It seems that Trump will make us talk about him and his choices for a long time.
Let’s start with the latest fact: the killing of Quassem Soleimani on the 3th of January.
The question everyone has asked himself is: WHY?
Behind the murder of Iran’s Maj. Gen., there’s a lack of US’s strategy that justifies such a major undertaken and how this provocative act fits into America’s overall interests. After the General’s funeral, there has been the Iranian response: they fired 15 missiles to US military base in Iraq, but no victims. This action was aimed to a double objective: the consensus and approval of citizens and a sign of strength towards other countries.
What’s next? We’ll see. Meanwhile, the US Secretary of State, Mike Pompeo, announced new tariffs against Iran on metals.
Due to that, the market reacted fastly.
First of all, GOLD: from the graph below we can see that from the Soleimani’s death (3/01) to the 7th of January, the price bounced from 1524,5$ (on 2/01) to 1571,8$.
Why did this happen? Gold could be seen as TIPS (ten year yield inflation-indexed American Treasury Bonds) because it is an asset with neither default nor inflation risk, but the difference is that gold never yields any interests! Nowadays, TIPS pays next to zero, so it’s pretty clear the preference for gold by investors. In other words, the price of Gold went up for investor preferences of safe assets when there are shocks in the markets that cause uncertainties. Therefore, gold can be intended as a safe asset (even if is not always like that, historically).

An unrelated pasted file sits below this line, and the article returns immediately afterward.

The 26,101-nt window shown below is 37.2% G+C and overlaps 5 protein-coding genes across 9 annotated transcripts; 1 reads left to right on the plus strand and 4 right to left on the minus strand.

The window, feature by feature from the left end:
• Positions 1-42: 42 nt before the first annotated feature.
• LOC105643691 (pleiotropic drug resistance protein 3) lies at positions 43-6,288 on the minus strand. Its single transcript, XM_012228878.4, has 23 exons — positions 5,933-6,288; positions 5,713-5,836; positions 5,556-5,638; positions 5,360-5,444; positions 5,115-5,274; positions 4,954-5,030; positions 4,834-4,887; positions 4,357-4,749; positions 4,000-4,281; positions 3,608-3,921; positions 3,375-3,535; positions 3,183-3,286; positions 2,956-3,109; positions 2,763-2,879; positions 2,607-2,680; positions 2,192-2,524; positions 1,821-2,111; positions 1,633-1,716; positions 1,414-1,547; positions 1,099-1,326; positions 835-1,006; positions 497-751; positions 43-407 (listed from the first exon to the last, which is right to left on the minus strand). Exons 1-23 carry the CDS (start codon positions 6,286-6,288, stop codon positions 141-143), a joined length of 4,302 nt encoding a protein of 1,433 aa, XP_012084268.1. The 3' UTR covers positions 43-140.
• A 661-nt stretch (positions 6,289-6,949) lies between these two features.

The crude oil’s price soars as well: it exceed the roof of 60$ per barrels ‘til the 7/01. Yet, after Trump’s press conference, which has seemed to calm down the markets, it decreased.
Trump ordered the killing of Soleimani without asking anything to the Congress and, to justify his action, he said that the Iranian General was planning attacks to US. In this scenario there is who thinks that Trump was right, and who believes that Trump’s action was only an intention to shift the attention of people from the Impeachment, and to affirm his political figure for the next US presidential election of 2020. Linked to this, there’s also the economic trend. Looking back in the past re-election of an incumbent US president, we see that the incumbent would be re-elected if in the past two years there were not a recession in the economy: it’s curious to know that this happened also with the last presidents Bush and Obama. Only Coolidge broke this “rule” in 1924, he was re-elected despite a recession.
What should we expect now? Keep watching the markets, maybe we’re gonna have another bull year!
Source: Data provided by FactSet